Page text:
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Implementation and Comparison of a Rules-Based Approach and a Statistical Approach Intrusion Detection Systems

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Abstract

This paper presents an analysis of a rules-based approach and a statistical anomaly approach to Intrusion Detection Systems (IDS). Two IDS systems are implemented. Analysis and comparisons of the systems are presented, as well as conclusions regarding the two approaches.
1
Abstract-- This paper presents an analysis of a rules-based
approach and a statistical anomaly approach to Intrusion
Detection Systems (IDS). Two IDS systems are implemented.
Analysis and comparisons of the systems are presented, as well as
conclusions regarding the two approaches.
Index Terms—Communications systems security, Intrusion
Detection Systems (IDS), Rule-based approaches, Statistical
approaches, Ping of Death.
I. I
NTRODUCTION
NCREASES in the interconnectivity of computers and
computer networks as well as the rising level of
sophistication and automation of intrusive attacks make IDS a
tool of great importance to the network administrator.
However, a poor choice in IDS systems can do more harm
than good by providing a false sense of security. Research in
IDS systems has flourished in the last decade and has attracted
extensive efforts in the recent years [1-10].
IDS systems attempt to provide a safety net to other
network security systems. An effective IDS implementation
makes no assumptions about the effectiveness of other
network security services. All activity is suspect and
monitored to assess the perceived threat of the actions.
Threatening behavior is responded to via logging, reporting or
some action on the part of the IDS or related systems.
The value of an IDS system lies in its ability to accurately
determine if an action is a result of an intrusion or normal
behavior.
Intrusion detection systems fall into two broad categories.
The first approach is Statistical Anomaly Detection. The
underlying premise of this approach is that an intruder’s
activity will differ from that of a legitimate user. Legitimate
user behavior is derived by analyzing past activity.
Aberrations that are outside expected deviations are reported
as the act of an intruder. The strength of statistical approaches
Khaled M. Elleithy is with the Computer Science and Engineering
Department, University of Bridgeport, Bridgeport, CT 06601,
elleithy@bridgeport.edu
Shawn Bell, Brenda Plaag, and Darren Stone are with Computer Science
and Information Technology, Sacred Heart University, Fairfield, CT 06825
is that attacks are defined as any non-normal activity, so it can
theoretically guard against any type of attack.
The second approach is Rules-Based Detection. A rules-
based detection system defines specific activity as being an
intrusion. The system looks for known attacks or defined
behaviors and reports when these are observed.
This paper presents an examination of both approaches to
IDS. We have developed and implemented a rules-based and a
statistical anomaly IDS system. Both IDS systems monitored a
Web-based wire transfer application of similar architecture.
Analysis of the two systems reveals their respective strengths
and weaknesses.
II. T
ECHNIQUES AND IMPLEMENTATION
We have developed two IDS implementations. One was a
rules-based approach, the other a statistical anomaly approach.
The rules-based system evaluates actions on the rule-set alone
and the statistical approach evaluated actions only against
statistical models of historical data.
As mentioned, both systems monitored a Web-based wire
transfer system. Users interact with the database via a Web
front-end. All activity is monitored surreptitiously by a second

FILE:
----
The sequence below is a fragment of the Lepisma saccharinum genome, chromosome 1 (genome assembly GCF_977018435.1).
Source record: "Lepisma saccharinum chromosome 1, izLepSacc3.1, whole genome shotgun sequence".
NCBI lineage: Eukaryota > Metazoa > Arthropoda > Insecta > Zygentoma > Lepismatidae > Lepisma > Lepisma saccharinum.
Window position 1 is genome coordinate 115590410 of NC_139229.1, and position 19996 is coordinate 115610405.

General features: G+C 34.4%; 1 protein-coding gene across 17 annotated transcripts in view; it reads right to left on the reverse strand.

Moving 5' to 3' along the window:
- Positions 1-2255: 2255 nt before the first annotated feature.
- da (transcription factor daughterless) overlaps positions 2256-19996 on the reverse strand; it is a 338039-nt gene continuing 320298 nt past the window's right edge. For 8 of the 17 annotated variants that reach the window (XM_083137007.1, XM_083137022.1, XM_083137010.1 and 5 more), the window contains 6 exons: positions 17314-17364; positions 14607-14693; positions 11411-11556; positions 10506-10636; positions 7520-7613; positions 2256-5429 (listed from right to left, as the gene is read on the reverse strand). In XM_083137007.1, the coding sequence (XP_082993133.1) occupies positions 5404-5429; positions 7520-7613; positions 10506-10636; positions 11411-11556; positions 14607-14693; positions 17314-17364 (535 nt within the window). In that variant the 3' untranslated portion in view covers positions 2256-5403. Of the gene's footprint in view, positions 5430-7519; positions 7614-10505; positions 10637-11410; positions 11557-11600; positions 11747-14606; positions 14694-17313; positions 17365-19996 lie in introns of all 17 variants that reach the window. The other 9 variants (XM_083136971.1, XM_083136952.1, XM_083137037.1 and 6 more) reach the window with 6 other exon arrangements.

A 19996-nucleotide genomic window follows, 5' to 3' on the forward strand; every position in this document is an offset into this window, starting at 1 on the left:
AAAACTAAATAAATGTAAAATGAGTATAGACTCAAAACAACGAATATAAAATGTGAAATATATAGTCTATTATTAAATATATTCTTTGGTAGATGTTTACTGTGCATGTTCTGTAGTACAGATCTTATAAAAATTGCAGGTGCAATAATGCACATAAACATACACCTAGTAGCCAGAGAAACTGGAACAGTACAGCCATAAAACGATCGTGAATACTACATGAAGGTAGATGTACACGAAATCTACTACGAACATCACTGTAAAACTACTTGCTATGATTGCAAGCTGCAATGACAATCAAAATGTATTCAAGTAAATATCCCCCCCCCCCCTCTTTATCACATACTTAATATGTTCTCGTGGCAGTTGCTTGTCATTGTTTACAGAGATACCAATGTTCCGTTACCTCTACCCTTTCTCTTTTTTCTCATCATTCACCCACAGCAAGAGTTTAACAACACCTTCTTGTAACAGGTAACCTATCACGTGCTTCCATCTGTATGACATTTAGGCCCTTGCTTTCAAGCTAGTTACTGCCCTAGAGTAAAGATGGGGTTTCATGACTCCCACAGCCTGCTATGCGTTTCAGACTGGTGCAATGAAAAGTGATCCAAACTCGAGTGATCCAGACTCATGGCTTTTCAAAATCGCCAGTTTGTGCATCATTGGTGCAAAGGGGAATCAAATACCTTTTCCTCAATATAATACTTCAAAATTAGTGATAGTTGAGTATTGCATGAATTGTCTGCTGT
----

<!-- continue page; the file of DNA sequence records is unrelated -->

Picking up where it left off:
IDS database. The respective IDS algorithms are implemented
within the interaction between the two databases, easily
hidden to the front-end user.
The system administrator can interact with the IDS
database via a separate Web site or an isolated section of the
production Web site. There the administrator can view
logging and report data, or in the case of the rules-based
implementation, they can define and modify the rule set.
Both systems use Microsoft IIS Server to host the Web
front-end applications (user and administrator components).
ASP code using VBScript was used to program the
applications and both rely on Microsoft databases as a back-
end. The rules-based system uses MS Access, while the
statistical anomaly approach uses MS SQL Server. Figure 1
shows the system architecture and Figure 2 shows the used
system tools in development.
Implementation and Comparison of a Rules-
Based Approach and a Statistical Approach
Intrusion Detection Systems
Khaled M. Elleithy, Shawn Bell, Brenda Plaag, and Darren Stone
I
2
Web
Application
Application
Database
IDS Database
User
Administrator
Fig. 1. System Architecture
Fig. 2. System Tools.
III. D
ETAILS OF RULES-BASED IMPLEMENTATION
The front-end comprises a variety of different screens, each
performing functions that are checked by the IDS system. The
login screen provides a security service by authenticating
users. Additionally, it also determines the user’s level of
access based on the type of user (administrator versus
standard user).
Once an administrator logs in successfully the application
points to the administration screen where intrusion attempts
are reported. These reports indicate log-in failures as well as
any other unauthorized activity that falls within the scope of
the rule set. This reporting module allows the administrator
quick access to data regarding possible intrusions.
Also, within this section of the site, the administrator can
change elements of the rule set thus allowing for a degree of
customization in the application. Rules can be changed
periodically to reflect changing activity within the system,
resulting in few false positive reports of intrusion.
Standard users successfully logging in will be directed to
the Banking screen. This screen allows the user to transfer
money from one account to another. Users can also add new
accounts, and log out of the application.
The Banking screen consists of two drop-down menus
determining the account source and destination of the transfer.
A text box is provided for entering monetary values.